If there has to be something done in the valley, its women who come forward every time. Be it generation of alternative source of income through cultivation of seabuckthorn, the wonder berry whose bushes were earlier use as cattle-feed and fences or the beautiful handicrafts and hand-woven woollen products.
(My wonderful hostess making the daily “Chalo hum dono chai peetein” tea for us. Initially, I used to call her aunty, but slowly as we got familiar, I felt more comfortable in calling her amma(mother). She didn’t want me to click her picture because she thought she was too old for a picture, despite my endless efforts at convincing her that she didn’t look old which was my genuine belief.)
In my little stints in the villages of Spiti, the good fortune of living with the people and essentially the ladies have always been the silver living of my experiences in the valley. The most deep-rooted of them being the week I spent in Demul this time where a wonderful lady hosted me for a week. I came to her house as a tourist and left as a family member.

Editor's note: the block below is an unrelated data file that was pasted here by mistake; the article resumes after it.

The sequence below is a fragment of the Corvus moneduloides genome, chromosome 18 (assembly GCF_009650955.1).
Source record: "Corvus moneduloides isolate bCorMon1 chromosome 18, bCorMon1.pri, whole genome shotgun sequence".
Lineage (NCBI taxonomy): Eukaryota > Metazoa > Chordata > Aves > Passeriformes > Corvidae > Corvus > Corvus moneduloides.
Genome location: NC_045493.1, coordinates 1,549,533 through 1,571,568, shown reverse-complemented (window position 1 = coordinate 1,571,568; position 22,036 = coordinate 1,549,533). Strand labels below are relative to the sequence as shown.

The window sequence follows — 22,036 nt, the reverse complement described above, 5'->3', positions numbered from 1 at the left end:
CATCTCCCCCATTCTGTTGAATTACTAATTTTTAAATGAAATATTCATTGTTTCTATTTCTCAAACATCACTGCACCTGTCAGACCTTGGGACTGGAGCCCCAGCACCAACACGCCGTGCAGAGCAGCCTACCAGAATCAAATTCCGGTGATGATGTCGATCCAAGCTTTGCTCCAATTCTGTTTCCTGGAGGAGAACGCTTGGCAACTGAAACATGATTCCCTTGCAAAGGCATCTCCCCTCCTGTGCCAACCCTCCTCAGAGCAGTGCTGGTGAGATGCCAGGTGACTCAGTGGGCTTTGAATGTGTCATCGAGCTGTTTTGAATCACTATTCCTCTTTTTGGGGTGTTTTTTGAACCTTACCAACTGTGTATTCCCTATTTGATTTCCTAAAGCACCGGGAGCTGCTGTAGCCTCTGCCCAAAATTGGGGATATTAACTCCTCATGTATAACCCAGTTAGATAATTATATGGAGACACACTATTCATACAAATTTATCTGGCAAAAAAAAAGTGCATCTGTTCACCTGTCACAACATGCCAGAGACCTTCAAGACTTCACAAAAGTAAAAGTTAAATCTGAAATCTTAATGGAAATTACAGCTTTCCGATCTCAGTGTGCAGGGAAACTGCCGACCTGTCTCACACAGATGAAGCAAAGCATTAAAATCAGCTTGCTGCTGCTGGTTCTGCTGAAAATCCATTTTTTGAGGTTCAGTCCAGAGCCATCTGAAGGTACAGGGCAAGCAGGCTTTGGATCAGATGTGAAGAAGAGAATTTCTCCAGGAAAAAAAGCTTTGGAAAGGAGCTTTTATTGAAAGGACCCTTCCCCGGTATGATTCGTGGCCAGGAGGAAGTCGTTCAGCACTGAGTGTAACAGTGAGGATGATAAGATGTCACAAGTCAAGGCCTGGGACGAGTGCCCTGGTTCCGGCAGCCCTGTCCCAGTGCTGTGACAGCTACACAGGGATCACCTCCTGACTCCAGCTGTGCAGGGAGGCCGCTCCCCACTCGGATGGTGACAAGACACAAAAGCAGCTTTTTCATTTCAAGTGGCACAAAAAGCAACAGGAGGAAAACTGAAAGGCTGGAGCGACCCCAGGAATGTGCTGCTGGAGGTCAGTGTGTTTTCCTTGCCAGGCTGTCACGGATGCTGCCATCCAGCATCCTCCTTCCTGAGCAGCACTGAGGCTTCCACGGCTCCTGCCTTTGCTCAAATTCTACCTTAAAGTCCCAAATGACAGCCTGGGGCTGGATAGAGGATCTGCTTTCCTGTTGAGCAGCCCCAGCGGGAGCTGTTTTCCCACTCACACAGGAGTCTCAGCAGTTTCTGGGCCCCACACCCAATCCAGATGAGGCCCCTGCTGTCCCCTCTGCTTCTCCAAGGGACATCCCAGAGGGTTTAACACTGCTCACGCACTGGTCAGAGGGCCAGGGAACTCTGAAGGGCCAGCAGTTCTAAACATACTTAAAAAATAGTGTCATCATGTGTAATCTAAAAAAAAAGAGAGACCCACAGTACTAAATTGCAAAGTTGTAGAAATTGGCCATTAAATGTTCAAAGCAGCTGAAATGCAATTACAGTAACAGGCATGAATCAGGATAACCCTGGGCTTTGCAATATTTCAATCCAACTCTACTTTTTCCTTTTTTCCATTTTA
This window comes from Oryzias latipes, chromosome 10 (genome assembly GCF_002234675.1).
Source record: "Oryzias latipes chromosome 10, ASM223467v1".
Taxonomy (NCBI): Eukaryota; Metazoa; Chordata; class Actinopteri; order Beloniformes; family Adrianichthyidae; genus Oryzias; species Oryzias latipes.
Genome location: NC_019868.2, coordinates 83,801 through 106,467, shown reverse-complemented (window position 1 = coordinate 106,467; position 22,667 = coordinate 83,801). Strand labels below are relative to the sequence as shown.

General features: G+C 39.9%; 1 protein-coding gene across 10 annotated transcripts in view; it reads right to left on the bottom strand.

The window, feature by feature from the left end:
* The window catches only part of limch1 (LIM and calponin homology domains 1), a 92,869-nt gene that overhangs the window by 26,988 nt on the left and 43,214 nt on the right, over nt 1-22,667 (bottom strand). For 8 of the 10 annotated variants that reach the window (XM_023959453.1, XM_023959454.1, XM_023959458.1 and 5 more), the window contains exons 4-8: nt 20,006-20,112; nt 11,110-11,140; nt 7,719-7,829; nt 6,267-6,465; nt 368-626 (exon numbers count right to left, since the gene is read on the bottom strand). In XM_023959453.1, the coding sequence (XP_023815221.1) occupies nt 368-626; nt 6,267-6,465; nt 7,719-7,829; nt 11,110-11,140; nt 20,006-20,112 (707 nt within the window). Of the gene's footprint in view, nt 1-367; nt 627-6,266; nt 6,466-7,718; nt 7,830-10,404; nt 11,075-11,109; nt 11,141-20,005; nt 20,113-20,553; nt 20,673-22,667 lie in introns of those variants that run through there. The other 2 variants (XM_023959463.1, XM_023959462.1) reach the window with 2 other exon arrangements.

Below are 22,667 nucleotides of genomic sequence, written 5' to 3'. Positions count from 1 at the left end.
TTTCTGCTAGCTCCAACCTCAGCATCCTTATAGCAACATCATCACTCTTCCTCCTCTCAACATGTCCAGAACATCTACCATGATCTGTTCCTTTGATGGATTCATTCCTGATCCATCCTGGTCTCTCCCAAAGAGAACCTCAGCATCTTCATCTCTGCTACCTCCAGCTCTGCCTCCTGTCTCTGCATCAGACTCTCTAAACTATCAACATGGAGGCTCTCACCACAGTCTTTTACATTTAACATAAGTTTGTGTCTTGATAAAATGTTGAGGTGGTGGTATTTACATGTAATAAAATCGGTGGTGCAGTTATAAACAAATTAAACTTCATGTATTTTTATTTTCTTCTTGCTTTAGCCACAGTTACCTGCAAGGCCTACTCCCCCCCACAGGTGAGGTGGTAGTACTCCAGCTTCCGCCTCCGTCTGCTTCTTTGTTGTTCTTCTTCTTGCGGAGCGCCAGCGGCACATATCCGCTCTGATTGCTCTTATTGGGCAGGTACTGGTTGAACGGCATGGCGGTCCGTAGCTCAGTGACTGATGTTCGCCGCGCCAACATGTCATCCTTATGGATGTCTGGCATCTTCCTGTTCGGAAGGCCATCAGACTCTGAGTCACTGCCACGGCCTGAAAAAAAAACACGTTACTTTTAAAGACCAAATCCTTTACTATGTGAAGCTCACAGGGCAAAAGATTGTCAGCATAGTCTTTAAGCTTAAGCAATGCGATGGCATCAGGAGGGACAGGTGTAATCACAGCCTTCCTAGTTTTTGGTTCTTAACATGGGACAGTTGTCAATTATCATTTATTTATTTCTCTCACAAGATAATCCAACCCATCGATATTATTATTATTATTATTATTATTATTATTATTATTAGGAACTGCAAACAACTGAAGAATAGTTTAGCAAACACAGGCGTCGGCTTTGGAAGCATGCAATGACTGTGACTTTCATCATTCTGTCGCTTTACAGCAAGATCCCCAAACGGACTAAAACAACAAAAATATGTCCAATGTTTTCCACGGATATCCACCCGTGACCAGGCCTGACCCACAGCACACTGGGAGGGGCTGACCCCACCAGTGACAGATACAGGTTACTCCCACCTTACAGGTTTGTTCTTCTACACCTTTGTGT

Even after working in the fields throughout the day, she always had a smile upon her face as she entered the house and would say “aajao hum dono chaii peetei hai”(come, we’ll have a cup of tea together)
(This was what happened when I told Gatuk’s mum (who had hosted me in my first visit to Demul) that she had the best smile in entire Demul :) )
The women here have made realize that it does not take great deeds to become good human beings. The graciousness in their embrace of their lives has been a life changing insight for me and it has helped me become a more compassionate human being.
(Winter musings: In winters when the fields are shrouded with snow and there’s not much work to do, women focus on their other talents; beautiful mats of vivid colours and design and woollen products like gloves, mufflers and socks.)
(Leading the way through the fields and through life. )
As new frontiers open up, young charismatic women of Spiti are carving new paths, as teachers, doctors, nurses, social workers and entrepreneurs and yet the spirit of womanhood remains ingrained in them deeply wherever they go and in whatever they do.